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The impact of changing the cut-off threshold of the interferon-gamma (IFN-γ) assay for diagnosing bovine tuberculosis in Ireland

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posted on 2024-02-16, 11:30 authored by Jamie M. Madden, Jim O’Donovan, Miriam Casey-Bryars, JAMES SWEENEYJAMES SWEENEY, Locksley L. Messam, Conor G. McAloon, Simon J. More, Kevin Kenny, Eoin Ryan, Eamonn Gormley

In Ireland, the interferon-gamma (IFN-γ) assay is routinely used as an ancillary test interpreted in parallel with the single intradermal comparative tuberculin test (SICTT) to maximize the detection of bovine tuberculosis (bTB) infected animals. Up until 2018, a positive test result was recorded in the IFN-γ ELISA assay following whole blood stimulation with purified protein derivative (PPD)-bovine (B), PPD-avian (A) and nil sample (N), using the interpretation criteria, B-N > 50 optical density units (OD), B > 100 and B-A > 0. Following a review of available data, the threshold of the B-A component changed to B-A > 80. As predicting the impact of changing the cut-off thresholds for the IFN-γ test de novo is challenging, the aims of this study were to follow animals that initially tested negative using the new IFN-γ assay interpretation criteria and investigate their future risk of disclosure with bTB, with a focus on animals that otherwise would have been removed when using the older interpretation criteria (0 < B-A ≤ 80). Enrolled animals (n = 28,669 cattle from 527 herds) were followed up for two years (2019–2021), or to point of bTB detection or death. At the end of follow-up, 1151 (4.0%) of enrolled animals were bTB cases. The majority of these cases were diagnosed using SICTT (80.5%). The cumulative number of positive animals that would have been removed if the old cut-off (0 < B-A ≤ 80) was used amounted to 1680 cattle (5.9% of the enrolled cohort). Of these, 127 (7.5%) were diagnosed with bTB during follow-up. In contrast, 1024 of the 1151 cattle which subsequently tested positive during the study period following a negative IFN-γ test would not have been identified with the old or new IFN-γ cut-off criteria. Survival analysis showed that animals that would have been removed under the old interpretation criteria were at increased risk of a positive diagnosis with bTB during follow-up compared to other test negative animals. A newly developed risk prediction model (using a Cox proportional hazard model) showed that age, animal number of SICTT tests, number of inconclusive SICTT tests, B-A (IFN-γ assay), B-N (IFN-γ assay), animals from store herds and the percentage of the rest of the herd that were positive during the breakdown were statistically significantly associated with bTB detection. However, inclusion of the IFN-γ OD variables did not show added value in terms of prediction performance of the model.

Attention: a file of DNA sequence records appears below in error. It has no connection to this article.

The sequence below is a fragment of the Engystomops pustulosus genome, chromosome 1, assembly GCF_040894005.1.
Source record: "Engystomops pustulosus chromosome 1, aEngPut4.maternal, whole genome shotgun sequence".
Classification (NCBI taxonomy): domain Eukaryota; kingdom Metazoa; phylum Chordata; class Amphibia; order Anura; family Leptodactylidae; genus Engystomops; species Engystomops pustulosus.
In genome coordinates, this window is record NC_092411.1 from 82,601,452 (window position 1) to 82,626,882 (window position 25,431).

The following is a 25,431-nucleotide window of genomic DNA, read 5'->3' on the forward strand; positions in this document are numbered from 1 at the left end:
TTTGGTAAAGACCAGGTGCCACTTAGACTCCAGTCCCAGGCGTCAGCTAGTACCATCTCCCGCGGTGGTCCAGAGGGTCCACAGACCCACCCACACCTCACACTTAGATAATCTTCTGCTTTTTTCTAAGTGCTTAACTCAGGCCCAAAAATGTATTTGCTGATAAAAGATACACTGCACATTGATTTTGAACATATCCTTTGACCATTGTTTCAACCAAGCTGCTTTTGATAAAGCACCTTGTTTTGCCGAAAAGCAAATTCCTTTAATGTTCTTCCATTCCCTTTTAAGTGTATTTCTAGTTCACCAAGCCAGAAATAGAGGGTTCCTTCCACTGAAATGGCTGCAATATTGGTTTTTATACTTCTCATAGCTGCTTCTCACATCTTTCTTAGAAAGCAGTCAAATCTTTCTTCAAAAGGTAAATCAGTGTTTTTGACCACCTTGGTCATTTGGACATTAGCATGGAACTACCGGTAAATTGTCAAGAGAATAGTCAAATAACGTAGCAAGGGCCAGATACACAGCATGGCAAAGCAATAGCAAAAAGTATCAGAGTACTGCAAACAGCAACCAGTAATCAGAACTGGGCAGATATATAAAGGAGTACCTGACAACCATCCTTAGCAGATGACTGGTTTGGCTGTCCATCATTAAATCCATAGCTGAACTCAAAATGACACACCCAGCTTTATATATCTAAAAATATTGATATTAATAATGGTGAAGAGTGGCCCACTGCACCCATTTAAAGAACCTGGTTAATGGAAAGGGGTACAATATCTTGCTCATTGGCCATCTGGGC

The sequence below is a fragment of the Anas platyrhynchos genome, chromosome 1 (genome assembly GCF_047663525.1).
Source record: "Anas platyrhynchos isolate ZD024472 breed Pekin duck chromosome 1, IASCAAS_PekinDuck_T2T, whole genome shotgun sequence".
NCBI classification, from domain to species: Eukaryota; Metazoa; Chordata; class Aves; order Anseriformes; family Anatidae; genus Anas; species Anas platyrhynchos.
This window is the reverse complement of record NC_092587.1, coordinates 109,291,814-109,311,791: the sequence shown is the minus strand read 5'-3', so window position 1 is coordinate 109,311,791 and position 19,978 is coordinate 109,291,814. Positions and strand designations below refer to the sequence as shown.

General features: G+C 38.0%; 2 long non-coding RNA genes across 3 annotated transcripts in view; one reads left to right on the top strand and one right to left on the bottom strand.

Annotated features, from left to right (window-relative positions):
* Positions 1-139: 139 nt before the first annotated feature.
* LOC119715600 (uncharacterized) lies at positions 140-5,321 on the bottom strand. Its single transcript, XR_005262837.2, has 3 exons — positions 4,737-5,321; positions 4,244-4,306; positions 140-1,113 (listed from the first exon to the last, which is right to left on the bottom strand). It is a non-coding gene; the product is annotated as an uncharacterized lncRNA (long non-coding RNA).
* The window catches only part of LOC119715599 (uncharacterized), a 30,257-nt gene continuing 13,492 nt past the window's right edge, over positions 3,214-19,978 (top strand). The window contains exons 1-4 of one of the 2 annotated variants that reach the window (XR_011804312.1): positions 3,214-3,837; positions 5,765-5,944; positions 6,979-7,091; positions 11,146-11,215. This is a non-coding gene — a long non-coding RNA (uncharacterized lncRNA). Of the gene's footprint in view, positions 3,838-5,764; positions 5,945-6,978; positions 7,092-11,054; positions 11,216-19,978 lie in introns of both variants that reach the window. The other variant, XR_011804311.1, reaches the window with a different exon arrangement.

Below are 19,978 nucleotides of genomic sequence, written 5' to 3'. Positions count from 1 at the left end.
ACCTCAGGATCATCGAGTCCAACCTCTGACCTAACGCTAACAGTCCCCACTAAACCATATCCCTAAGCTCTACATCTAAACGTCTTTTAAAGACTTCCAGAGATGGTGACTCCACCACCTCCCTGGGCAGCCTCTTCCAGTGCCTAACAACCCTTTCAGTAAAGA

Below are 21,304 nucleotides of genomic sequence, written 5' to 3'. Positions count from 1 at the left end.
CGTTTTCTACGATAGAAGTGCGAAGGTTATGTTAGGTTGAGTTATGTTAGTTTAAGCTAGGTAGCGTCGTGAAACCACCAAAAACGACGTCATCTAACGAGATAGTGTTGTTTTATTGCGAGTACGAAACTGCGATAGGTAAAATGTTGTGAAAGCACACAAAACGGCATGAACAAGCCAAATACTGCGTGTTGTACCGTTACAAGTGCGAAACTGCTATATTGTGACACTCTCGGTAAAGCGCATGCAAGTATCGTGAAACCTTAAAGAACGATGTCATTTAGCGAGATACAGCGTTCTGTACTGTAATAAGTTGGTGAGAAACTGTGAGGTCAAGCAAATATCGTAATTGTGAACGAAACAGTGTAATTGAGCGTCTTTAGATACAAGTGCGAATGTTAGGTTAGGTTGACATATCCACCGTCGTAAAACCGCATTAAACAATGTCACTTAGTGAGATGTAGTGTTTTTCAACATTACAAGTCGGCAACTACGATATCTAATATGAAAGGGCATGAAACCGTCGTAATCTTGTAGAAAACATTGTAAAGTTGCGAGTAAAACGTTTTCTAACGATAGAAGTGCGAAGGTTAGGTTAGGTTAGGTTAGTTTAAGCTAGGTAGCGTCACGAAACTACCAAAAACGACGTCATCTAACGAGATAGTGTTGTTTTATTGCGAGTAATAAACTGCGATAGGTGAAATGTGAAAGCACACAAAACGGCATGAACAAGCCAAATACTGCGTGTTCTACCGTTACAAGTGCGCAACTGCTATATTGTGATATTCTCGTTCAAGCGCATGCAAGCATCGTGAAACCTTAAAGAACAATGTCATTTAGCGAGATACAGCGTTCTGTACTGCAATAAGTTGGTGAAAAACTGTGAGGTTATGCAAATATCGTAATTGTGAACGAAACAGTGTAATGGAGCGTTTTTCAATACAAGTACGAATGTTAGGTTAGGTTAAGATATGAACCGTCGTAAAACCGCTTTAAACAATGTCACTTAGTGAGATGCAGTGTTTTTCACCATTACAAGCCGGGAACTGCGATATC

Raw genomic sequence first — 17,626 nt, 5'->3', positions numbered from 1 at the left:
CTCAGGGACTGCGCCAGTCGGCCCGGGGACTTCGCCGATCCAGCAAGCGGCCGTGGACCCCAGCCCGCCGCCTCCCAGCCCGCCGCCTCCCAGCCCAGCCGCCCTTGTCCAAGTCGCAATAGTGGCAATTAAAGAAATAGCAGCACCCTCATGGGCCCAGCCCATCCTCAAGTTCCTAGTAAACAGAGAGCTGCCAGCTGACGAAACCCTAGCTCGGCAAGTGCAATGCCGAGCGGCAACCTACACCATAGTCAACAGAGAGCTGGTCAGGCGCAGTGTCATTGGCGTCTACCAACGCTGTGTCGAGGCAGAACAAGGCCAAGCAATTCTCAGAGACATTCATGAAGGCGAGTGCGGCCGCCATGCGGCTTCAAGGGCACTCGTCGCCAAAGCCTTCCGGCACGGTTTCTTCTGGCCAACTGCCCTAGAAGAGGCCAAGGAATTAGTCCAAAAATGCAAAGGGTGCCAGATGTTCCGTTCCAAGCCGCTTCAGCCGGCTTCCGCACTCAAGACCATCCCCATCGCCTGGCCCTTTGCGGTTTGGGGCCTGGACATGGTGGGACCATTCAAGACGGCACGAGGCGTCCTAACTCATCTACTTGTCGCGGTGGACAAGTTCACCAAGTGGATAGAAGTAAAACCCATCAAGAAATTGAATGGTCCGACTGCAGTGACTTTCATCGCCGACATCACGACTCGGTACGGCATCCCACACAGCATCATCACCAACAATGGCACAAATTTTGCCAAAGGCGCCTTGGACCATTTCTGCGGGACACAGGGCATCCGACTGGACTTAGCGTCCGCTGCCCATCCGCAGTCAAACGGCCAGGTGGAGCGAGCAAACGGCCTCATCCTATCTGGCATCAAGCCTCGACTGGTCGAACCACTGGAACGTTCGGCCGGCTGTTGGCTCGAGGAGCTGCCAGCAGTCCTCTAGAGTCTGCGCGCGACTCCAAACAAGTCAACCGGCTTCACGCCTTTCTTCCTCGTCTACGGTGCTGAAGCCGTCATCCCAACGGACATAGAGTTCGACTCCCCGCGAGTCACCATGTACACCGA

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Preventive Veterinary Medicine 224, 106129

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Elsevier

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  • (15) Life On Land
  • (12) Responsible Consumption and Production

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  • Mathematics & Statistics

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